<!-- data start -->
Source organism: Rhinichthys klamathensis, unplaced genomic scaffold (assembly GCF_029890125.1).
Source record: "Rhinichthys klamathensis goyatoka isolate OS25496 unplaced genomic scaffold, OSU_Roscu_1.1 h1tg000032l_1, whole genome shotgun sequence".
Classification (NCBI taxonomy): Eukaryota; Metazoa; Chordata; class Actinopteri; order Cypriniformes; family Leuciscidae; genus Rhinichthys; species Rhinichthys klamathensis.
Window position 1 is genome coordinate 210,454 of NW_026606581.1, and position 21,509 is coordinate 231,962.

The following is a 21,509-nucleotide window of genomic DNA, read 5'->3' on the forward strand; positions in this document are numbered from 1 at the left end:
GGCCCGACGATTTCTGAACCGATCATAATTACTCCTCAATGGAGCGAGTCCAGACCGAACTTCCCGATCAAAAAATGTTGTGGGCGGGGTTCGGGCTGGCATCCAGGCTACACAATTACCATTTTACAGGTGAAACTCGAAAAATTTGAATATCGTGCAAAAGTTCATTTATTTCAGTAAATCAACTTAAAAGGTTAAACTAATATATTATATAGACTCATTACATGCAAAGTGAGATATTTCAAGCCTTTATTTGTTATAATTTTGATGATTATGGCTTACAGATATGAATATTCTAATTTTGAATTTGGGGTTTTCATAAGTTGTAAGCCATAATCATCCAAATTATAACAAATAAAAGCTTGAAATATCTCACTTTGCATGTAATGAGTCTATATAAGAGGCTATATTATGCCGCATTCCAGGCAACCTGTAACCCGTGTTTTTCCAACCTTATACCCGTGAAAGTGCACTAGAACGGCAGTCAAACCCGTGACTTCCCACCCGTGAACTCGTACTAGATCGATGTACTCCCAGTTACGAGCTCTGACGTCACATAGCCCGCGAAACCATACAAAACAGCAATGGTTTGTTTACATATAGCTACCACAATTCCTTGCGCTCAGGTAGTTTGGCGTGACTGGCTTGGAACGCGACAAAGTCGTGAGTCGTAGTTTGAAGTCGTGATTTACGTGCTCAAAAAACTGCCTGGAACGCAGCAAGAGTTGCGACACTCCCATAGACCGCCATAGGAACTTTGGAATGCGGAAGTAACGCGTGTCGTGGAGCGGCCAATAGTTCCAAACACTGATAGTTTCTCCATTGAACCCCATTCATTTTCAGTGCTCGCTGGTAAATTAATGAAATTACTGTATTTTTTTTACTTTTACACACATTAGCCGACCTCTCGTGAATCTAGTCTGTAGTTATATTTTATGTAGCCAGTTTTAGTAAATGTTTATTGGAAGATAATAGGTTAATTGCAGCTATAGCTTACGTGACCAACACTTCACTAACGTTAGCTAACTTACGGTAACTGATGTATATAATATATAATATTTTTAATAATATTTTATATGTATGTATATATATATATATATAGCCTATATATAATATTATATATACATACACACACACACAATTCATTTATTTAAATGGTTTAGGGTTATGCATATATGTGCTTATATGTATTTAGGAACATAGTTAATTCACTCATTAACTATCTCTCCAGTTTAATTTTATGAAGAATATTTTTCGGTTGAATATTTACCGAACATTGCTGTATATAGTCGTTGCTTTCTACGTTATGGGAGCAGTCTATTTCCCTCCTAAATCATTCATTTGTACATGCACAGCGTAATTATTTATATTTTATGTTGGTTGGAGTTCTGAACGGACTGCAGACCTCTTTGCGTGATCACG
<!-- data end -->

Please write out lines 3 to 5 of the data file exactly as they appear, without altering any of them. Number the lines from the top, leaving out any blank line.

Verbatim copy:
Classification (NCBI taxonomy): Eukaryota; Metazoa; Chordata; class Actinopteri; order Cypriniformes; family Leuciscidae; genus Rhinichthys; species Rhinichthys klamathensis.
Window position 1 is genome coordinate 210,454 of NW_026606581.1, and position 21,509 is coordinate 231,962.

The following is a 21,509-nucleotide window of genomic DNA, read 5'->3' on the forward strand; positions in this document are numbered from 1 at the left end: